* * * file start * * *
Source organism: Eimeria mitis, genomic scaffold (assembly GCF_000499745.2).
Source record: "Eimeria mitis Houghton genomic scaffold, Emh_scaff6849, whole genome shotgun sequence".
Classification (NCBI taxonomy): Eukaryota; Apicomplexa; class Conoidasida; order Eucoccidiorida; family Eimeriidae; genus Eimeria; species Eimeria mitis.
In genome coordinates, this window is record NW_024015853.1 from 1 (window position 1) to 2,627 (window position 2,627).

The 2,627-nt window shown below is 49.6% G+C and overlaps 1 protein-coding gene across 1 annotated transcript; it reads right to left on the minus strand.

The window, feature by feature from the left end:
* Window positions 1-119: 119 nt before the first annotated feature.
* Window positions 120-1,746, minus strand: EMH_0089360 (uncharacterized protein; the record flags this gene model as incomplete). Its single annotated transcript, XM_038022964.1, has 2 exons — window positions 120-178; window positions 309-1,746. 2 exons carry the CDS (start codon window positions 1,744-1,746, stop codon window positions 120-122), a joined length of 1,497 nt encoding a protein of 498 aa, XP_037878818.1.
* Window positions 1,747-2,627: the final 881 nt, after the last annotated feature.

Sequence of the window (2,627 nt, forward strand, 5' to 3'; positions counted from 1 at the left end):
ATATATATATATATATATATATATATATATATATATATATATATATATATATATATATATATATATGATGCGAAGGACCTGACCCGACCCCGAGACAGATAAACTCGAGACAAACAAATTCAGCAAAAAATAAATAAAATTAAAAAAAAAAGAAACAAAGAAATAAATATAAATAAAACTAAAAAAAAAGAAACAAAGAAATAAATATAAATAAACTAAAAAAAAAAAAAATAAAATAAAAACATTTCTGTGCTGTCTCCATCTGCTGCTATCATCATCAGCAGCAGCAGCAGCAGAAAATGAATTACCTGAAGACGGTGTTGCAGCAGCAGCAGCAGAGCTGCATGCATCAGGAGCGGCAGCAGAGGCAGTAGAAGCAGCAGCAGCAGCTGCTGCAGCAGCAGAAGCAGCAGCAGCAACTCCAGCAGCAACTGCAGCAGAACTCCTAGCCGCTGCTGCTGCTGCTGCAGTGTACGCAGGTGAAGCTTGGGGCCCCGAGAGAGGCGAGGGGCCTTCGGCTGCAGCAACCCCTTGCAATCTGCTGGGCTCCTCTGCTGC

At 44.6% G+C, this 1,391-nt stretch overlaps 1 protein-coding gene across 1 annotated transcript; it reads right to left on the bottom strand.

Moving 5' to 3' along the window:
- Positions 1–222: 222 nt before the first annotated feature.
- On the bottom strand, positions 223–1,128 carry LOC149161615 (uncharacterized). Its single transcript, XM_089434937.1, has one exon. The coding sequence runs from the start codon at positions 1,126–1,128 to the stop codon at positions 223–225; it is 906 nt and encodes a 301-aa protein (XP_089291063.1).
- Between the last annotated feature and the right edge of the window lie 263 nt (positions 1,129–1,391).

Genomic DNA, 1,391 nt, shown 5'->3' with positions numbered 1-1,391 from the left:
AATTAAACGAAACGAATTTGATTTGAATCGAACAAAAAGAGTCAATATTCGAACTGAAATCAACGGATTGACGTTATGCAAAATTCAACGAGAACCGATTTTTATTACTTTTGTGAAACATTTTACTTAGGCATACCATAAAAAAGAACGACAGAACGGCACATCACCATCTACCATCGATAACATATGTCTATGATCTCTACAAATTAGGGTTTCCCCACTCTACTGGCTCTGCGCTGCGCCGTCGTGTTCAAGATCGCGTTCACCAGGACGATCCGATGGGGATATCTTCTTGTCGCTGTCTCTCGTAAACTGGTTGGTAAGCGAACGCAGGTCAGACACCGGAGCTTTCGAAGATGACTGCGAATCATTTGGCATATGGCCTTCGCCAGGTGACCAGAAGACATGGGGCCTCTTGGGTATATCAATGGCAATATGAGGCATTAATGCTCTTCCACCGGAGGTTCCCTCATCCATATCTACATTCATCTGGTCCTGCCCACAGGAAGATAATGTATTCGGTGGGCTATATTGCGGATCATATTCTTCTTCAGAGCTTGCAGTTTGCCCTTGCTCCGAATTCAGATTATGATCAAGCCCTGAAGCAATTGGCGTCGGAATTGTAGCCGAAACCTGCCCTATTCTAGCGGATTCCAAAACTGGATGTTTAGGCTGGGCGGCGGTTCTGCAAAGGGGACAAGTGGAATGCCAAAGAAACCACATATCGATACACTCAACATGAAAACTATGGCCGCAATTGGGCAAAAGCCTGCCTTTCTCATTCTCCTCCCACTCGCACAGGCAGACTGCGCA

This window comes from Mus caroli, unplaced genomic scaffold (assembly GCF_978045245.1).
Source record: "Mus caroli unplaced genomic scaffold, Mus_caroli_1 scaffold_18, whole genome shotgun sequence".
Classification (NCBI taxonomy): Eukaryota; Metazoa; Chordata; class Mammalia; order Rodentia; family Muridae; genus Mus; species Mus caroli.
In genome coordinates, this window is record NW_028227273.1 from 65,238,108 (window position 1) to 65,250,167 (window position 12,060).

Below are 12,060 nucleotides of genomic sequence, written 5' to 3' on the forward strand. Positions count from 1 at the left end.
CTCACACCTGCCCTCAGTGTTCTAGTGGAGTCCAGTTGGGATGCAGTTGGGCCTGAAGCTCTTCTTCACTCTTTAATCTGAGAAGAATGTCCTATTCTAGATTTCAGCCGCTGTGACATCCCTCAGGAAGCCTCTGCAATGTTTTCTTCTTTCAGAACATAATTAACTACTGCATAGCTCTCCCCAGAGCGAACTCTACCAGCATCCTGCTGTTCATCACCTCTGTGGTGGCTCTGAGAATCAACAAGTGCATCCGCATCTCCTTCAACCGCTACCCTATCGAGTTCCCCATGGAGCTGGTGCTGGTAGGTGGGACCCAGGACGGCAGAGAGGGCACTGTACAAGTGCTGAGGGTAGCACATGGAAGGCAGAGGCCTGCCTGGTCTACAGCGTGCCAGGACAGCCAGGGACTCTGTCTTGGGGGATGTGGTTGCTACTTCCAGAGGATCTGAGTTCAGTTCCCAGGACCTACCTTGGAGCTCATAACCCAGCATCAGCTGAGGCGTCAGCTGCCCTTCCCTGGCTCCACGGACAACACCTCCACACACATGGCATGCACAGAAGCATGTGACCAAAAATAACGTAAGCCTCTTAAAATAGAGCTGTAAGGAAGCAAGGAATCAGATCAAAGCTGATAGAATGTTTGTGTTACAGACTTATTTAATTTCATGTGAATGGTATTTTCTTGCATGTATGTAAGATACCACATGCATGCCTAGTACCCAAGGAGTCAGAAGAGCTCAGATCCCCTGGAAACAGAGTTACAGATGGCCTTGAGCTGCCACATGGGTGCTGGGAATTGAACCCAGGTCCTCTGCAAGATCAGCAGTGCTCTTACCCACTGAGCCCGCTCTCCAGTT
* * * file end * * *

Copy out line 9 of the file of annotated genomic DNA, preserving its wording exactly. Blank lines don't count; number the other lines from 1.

* Window positions 1,747-2,627: the final 881 nt, after the last annotated feature.